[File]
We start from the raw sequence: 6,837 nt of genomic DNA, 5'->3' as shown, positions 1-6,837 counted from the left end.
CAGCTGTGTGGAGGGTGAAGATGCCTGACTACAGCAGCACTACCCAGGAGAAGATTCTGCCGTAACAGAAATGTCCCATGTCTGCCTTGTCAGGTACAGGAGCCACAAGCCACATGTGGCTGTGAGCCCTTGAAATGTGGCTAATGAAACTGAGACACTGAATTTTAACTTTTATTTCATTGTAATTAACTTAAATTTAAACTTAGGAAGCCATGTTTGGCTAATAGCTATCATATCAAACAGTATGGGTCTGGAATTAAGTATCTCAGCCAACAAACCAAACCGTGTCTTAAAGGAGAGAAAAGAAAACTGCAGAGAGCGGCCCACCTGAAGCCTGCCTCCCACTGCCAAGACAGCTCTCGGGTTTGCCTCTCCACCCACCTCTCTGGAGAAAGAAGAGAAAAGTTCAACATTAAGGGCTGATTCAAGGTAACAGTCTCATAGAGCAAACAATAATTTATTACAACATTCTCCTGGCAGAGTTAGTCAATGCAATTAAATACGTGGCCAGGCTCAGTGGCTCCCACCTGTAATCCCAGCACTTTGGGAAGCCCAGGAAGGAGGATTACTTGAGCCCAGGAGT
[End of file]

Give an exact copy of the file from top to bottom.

We start from the raw sequence: 6,837 nt of genomic DNA, 5'->3' as shown, positions 1-6,837 counted from the left end.
CAGCTGTGTGGAGGGTGAAGATGCCTGACTACAGCAGCACTACCCAGGAGAAGATTCTGCCGTAACAGAAATGTCCCATGTCTGCCTTGTCAGGTACAGGAGCCACAAGCCACATGTGGCTGTGAGCCCTTGAAATGTGGCTAATGAAACTGAGACACTGAATTTTAACTTTTATTTCATTGTAATTAACTTAAATTTAAACTTAGGAAGCCATGTTTGGCTAATAGCTATCATATCAAACAGTATGGGTCTGGAATTAAGTATCTCAGCCAACAAACCAAACCGTGTCTTAAAGGAGAGAAAAGAAAACTGCAGAGAGCGGCCCACCTGAAGCCTGCCTCCCACTGCCAAGACAGCTCTCGGGTTTGCCTCTCCACCCACCTCTCTGGAGAAAGAAGAGAAAAGTTCAACATTAAGGGCTGATTCAAGGTAACAGTCTCATAGAGCAAACAATAATTTATTACAACATTCTCCTGGCAGAGTTAGTCAATGCAATTAAATACGTGGCCAGGCTCAGTGGCTCCCACCTGTAATCCCAGCACTTTGGGAAGCCCAGGAAGGAGGATTACTTGAGCCCAGGAGT